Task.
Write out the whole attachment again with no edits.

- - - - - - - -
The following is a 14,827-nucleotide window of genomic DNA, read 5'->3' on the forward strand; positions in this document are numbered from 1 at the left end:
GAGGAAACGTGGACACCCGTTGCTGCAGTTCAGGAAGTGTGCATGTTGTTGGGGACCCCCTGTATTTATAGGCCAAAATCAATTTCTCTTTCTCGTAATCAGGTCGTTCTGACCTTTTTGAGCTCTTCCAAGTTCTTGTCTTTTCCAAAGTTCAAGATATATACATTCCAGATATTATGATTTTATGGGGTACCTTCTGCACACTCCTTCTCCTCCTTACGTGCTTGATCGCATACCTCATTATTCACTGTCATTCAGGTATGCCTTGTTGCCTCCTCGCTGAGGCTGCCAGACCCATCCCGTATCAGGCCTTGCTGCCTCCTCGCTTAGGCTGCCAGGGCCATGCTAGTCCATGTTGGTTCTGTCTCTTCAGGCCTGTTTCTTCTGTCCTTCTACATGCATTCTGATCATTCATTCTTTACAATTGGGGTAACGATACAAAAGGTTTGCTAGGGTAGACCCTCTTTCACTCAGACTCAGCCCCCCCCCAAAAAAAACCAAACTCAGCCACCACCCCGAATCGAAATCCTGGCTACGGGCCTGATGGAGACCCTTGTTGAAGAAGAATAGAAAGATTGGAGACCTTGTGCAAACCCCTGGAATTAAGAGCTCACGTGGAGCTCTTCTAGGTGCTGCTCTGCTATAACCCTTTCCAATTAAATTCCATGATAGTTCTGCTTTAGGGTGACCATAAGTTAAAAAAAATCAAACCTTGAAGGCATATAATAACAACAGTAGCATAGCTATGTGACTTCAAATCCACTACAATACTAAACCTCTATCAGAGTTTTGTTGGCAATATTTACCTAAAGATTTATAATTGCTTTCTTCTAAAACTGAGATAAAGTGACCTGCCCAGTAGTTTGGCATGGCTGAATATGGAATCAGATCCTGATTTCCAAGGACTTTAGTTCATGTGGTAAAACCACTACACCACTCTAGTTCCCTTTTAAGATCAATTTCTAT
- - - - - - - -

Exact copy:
The following is a 14,827-nucleotide window of genomic DNA, read 5'->3' on the forward strand; positions in this document are numbered from 1 at the left end:
GAGGAAACGTGGACACCCGTTGCTGCAGTTCAGGAAGTGTGCATGTTGTTGGGGACCCCCTGTATTTATAGGCCAAAATCAATTTCTCTTTCTCGTAATCAGGTCGTTCTGACCTTTTTGAGCTCTTCCAAGTTCTTGTCTTTTCCAAAGTTCAAGATATATACATTCCAGATATTATGATTTTATGGGGTACCTTCTGCACACTCCTTCTCCTCCTTACGTGCTTGATCGCATACCTCATTATTCACTGTCATTCAGGTATGCCTTGTTGCCTCCTCGCTGAGGCTGCCAGACCCATCCCGTATCAGGCCTTGCTGCCTCCTCGCTTAGGCTGCCAGGGCCATGCTAGTCCATGTTGGTTCTGTCTCTTCAGGCCTGTTTCTTCTGTCCTTCTACATGCATTCTGATCATTCATTCTTTACAATTGGGGTAACGATACAAAAGGTTTGCTAGGGTAGACCCTCTTTCACTCAGACTCAGCCCCCCCCCAAAAAAAACCAAACTCAGCCACCACCCCGAATCGAAATCCTGGCTACGGGCCTGATGGAGACCCTTGTTGAAGAAGAATAGAAAGATTGGAGACCTTGTGCAAACCCCTGGAATTAAGAGCTCACGTGGAGCTCTTCTAGGTGCTGCTCTGCTATAACCCTTTCCAATTAAATTCCATGATAGTTCTGCTTTAGGGTGACCATAAGTTAAAAAAAATCAAACCTTGAAGGCATATAATAACAACAGTAGCATAGCTATGTGACTTCAAATCCACTACAATACTAAACCTCTATCAGAGTTTTGTTGGCAATATTTACCTAAAGATTTATAATTGCTTTCTTCTAAAACTGAGATAAAGTGACCTGCCCAGTAGTTTGGCATGGCTGAATATGGAATCAGATCCTGATTTCCAAGGACTTTAGTTCATGTGGTAAAACCACTACACCACTCTAGTTCCCTTTTAAGATCAATTTCTAT